China dragging Pacific back to 'colonial days' - expert

The leader of a media watchdog is urging Pacific leaders to "speak out" over Chinese attacks on the press.

At the APEC summit in Papua New Guinea, only journalists from China's state-run agencies were allowed to attend Chinese President Xi Jinping's meeting with Pacific leaders.

Pacific Freedom Forum chair Monica Miller says the situation is "appalling" and a "slap in the face" to journalists.

"China is trying to exercise what it is allowed to do back in its own backyard here in our part of the world, where we have open and free media," she says.

"It seems as if we are going back to the colonial days and we have China trying to muscle the press."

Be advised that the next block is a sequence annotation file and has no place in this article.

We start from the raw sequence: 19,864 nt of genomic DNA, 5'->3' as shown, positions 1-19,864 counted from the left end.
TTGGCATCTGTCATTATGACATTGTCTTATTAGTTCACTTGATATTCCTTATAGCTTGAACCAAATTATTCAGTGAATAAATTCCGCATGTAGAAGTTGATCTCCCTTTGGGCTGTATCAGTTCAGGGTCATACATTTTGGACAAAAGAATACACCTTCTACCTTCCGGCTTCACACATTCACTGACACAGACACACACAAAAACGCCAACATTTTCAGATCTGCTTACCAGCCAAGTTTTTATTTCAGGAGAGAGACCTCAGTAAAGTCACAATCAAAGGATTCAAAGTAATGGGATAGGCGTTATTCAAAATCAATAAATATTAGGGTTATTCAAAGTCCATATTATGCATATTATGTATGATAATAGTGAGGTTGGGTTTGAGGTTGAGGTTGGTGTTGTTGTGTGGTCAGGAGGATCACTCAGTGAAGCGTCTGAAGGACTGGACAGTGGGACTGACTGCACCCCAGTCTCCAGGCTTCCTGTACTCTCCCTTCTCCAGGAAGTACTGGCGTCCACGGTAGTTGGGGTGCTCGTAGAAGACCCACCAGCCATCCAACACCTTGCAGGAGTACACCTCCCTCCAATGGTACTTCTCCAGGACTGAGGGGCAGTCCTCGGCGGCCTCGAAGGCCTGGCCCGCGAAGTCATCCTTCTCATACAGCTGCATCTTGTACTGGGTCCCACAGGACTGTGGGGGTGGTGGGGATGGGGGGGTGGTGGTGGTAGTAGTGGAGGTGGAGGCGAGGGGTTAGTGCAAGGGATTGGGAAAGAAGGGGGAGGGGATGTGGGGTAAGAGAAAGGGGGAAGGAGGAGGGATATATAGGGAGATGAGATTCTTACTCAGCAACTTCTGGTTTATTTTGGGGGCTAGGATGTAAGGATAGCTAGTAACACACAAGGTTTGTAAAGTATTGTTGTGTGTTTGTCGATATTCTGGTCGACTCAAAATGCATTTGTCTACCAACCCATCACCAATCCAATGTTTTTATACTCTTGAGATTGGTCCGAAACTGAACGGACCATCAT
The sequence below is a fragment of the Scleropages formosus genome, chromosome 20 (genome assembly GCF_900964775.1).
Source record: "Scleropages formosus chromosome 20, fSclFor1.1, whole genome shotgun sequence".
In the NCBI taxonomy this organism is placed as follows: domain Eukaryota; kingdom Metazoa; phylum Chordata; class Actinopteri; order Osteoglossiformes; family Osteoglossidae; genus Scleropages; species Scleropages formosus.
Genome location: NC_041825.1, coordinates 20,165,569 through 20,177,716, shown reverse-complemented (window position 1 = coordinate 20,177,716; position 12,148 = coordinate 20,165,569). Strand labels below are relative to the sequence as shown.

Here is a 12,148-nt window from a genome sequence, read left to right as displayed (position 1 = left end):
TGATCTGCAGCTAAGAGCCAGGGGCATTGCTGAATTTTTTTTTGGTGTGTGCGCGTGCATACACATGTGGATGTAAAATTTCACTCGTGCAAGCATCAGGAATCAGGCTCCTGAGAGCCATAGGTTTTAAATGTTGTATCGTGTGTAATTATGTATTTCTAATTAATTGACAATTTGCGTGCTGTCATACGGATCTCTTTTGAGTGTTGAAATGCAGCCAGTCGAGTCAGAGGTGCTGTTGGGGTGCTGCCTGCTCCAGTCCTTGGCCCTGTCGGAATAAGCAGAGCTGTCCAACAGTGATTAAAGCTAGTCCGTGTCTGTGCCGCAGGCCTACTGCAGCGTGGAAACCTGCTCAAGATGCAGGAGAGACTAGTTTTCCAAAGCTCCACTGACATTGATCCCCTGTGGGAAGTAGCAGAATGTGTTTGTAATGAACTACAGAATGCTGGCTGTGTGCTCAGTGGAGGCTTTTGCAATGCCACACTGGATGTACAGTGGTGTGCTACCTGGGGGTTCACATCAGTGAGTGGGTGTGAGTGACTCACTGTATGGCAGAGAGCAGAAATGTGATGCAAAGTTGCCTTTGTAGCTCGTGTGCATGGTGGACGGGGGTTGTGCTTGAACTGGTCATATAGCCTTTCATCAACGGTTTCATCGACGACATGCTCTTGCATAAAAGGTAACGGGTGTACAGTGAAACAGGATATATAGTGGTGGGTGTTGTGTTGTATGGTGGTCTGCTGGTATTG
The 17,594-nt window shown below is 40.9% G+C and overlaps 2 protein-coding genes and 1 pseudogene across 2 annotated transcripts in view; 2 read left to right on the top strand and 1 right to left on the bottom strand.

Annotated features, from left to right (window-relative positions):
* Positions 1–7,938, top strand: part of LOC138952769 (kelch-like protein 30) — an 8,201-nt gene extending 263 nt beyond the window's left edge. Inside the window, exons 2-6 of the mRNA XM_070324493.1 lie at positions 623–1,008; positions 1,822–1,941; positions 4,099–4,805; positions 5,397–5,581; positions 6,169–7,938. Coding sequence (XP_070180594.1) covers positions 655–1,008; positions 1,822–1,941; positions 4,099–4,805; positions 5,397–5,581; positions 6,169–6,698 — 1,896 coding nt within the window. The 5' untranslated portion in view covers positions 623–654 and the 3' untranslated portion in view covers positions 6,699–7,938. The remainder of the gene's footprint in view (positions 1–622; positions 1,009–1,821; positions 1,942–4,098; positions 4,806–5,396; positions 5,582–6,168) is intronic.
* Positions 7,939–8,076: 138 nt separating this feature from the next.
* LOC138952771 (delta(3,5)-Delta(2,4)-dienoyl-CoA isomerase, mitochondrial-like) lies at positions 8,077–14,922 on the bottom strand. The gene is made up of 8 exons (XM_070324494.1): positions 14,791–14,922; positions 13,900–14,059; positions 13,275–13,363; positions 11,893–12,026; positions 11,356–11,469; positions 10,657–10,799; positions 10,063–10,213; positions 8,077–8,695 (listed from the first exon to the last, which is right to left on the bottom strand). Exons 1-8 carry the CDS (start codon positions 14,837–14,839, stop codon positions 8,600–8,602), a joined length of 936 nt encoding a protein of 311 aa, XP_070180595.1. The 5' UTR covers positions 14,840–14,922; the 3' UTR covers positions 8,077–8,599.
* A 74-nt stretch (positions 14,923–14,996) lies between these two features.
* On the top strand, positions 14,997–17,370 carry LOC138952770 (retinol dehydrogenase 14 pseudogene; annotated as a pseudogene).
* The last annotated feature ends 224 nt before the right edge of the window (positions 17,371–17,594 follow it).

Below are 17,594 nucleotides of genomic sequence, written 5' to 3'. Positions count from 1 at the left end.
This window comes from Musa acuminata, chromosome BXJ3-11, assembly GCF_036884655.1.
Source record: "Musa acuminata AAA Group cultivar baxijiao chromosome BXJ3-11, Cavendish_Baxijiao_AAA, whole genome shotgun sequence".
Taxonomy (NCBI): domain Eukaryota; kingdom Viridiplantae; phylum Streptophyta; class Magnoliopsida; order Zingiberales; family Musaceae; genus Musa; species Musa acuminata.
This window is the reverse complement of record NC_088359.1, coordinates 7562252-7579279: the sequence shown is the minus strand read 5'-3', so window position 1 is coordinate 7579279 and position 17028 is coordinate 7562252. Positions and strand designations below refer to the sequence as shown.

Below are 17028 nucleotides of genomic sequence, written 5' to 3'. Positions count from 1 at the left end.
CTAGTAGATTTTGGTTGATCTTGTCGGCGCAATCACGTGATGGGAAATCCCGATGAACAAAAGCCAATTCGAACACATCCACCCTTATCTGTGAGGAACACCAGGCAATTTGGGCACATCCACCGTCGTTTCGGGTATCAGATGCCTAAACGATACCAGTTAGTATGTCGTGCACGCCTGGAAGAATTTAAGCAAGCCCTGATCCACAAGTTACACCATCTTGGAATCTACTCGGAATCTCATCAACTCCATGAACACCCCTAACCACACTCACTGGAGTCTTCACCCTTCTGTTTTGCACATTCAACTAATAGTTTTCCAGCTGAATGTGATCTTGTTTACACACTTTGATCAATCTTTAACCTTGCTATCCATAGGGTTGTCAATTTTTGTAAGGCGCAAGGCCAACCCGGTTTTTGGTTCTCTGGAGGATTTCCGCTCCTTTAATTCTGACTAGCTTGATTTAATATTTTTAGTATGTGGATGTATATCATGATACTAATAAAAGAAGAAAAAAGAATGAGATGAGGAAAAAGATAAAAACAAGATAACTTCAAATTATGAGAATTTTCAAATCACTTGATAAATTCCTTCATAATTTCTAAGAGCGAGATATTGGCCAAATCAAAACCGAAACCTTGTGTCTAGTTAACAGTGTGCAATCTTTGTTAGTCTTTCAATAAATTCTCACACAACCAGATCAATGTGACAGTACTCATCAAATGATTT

Pita Ligaiula, a journalist with the Pacific Island News Association based in Fiji, said Chinese influence was among the big issues affecting the region - and it was important to be able to inform the public about its intentions.

"I come all the way from Fiji only to be told we are not invited to cover this," he said.

Ms Miller wants Pacific leaders to speak out about what happened.

"I'm just surprised that no one has spoken up except for the media," she says.

"Rather than us depending on our Chinese colleagues to tell us what happened, we wanted to be there."

Reuters / Newshub.